• 2 points per turnover gained by defense
  • 1 points per sack by the defense
  • 2 points for a safety by defense
  • 6 points for each touchdown scored by defense
  • 2 points for each blocked kick[2]

An alternate scoring format is the “pure yardage” league, in which touchdowns are ignored, and each player’s passing, rushing and receiving yards are totaled. Some yardage leagues also convert defensive stats into yards (ex., 50 yards for an interception, 20 yards for a sack), whether for a team’s defense, or individual players. Another scoring system counts only touchdowns, touchdown passes, and field goals for points.

Individual defensive players

Many leagues have now incorporated Individual Defensive Player (IDP) play into their scoring systems. IDP play typically has roster space for three groups of defensive players: defensive linemen (DL), linebackers (LB) and defensive backs (DB).

One possible scoring system:

  • 2 points per solo tackle
  • 1 point per assist
  • 6 points per defensive touchdown
  • 2 points per safety
  • 1 point per pass defended
  • 2 points per half sack
  • 2 points per fumble recovered
  • 2 points per forced fumble
  • 2 points per interception


Many Fantasy Football players are passionate about their hobby and are always looking for ways to gain an advantage over their competition. Magazines, websites, books, and software are available that provide fantasy players with the information they need to make better decisions. Many of the most experienced Fantasy Football players subscribe to the “RB early and often” theory. This strategy places emphasis on landing 3 or 4 starting RB’s. The logic behind the theory is that a superstar running back generally provides much more value over the course of a season than a replacement-level running back, especially when compared to other key positions. This coupled with the fact that most leagues start a least 2 RB means the value of having many top tier RB’s outweighs having top players at QB and WR.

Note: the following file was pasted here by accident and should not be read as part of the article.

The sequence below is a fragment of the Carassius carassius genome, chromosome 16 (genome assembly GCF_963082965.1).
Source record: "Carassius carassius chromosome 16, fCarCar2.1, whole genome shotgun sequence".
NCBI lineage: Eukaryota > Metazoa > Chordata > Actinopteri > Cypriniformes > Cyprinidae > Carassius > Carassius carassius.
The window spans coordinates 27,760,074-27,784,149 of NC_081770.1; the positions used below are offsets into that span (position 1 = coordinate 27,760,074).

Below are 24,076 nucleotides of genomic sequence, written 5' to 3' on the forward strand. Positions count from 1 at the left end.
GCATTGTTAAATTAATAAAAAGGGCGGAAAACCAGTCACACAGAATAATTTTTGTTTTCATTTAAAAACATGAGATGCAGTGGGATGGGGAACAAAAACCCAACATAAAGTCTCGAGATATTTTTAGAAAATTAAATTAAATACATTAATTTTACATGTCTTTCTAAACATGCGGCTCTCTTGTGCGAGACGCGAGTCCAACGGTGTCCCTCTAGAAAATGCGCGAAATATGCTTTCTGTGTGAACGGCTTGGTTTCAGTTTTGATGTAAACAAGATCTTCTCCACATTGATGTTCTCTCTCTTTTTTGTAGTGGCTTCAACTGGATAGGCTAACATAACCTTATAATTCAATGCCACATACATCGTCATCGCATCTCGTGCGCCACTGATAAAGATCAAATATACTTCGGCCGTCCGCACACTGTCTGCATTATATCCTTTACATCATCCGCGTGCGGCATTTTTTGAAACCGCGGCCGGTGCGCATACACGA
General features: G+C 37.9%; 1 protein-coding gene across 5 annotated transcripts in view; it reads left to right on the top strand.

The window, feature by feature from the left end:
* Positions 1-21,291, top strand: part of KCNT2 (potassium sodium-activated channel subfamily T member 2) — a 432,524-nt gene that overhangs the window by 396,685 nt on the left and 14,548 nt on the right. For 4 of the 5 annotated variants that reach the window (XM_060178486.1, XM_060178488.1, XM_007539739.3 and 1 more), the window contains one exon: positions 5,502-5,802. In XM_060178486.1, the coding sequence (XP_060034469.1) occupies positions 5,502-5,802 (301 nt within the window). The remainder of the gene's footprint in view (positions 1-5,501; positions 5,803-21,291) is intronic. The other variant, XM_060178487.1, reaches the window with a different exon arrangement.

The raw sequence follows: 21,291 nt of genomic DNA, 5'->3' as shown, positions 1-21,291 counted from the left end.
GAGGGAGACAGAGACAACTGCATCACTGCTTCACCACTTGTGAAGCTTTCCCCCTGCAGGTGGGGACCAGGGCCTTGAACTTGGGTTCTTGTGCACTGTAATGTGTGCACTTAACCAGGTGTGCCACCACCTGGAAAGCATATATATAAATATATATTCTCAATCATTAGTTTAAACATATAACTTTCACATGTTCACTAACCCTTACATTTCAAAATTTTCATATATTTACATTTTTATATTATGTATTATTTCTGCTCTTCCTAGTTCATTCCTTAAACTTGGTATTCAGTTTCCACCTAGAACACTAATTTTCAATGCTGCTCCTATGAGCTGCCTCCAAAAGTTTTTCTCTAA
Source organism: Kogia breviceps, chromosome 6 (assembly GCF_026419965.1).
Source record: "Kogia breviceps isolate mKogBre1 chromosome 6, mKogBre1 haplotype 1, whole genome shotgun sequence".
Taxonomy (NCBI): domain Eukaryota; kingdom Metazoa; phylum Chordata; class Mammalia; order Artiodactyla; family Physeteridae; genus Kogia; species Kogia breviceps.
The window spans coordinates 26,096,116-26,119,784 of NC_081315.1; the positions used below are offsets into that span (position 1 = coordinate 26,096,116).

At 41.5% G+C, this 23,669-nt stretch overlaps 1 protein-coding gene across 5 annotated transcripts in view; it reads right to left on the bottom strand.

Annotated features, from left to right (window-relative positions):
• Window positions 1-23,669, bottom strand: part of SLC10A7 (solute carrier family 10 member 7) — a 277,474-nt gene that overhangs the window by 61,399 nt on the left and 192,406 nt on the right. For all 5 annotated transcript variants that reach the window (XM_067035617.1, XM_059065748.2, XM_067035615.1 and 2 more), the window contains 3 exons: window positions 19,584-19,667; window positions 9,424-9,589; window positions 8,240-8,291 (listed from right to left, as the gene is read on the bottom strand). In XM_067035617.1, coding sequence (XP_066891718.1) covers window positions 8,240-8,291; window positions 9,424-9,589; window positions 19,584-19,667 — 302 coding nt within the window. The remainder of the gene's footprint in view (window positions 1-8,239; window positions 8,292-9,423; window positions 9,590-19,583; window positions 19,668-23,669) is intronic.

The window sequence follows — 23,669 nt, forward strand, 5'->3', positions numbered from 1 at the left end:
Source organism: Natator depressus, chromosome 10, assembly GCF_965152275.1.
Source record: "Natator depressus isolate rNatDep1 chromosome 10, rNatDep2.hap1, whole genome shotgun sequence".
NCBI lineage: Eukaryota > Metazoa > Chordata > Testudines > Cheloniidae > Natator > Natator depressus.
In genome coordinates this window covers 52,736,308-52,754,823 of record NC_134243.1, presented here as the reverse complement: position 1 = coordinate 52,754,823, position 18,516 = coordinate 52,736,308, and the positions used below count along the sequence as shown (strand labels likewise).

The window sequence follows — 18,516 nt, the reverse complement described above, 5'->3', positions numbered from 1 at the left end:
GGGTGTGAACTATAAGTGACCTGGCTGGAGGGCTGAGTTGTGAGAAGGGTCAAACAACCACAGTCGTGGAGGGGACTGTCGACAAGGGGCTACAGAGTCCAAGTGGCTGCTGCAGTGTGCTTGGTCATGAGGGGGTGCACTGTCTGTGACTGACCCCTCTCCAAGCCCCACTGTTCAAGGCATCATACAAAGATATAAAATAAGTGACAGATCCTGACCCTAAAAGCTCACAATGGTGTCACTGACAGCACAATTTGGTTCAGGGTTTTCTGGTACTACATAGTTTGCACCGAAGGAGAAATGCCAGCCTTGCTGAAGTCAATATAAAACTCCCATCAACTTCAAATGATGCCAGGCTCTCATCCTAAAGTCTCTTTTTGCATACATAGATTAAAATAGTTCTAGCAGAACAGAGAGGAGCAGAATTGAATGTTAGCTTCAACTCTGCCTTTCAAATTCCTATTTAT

One secondary theory that emerged from the RB early and often theory is the idea of handcuffing star players to their backup. Handcuffing is the drafting of two players from the same team in the same position to protect the investment in the top player. For example, if one were to invest a high draft pick in a high performance, though injury prone RB, it would be wise to draft the backup to this player in the later rounds. If the star player got injured you then automatically have a new ‘starter’ who will often be in position to put up numbers similar to that of the starter.

A final strategy consists of drafting QB to WR combo’s. This is good for players like Randy Moss and Tom Brady of the New England Patriots, or Greg Jennings and Aaron Rodgers of the Green Bay Packers. Any time one of the player scores, the points scored on the play in question double for your team. This is often called double-dipping. Fantasy owners should be warned though that there are some drawbacks to this theory. The first problem is if you have too many players on the same team you will have your good players on the same ‘bye’ weeks and will likely be unable to furnish your best team that week. Another drawback is that if you have a QB/WR combo and the QB has a bad week, it will result in both players not performing well on your roster.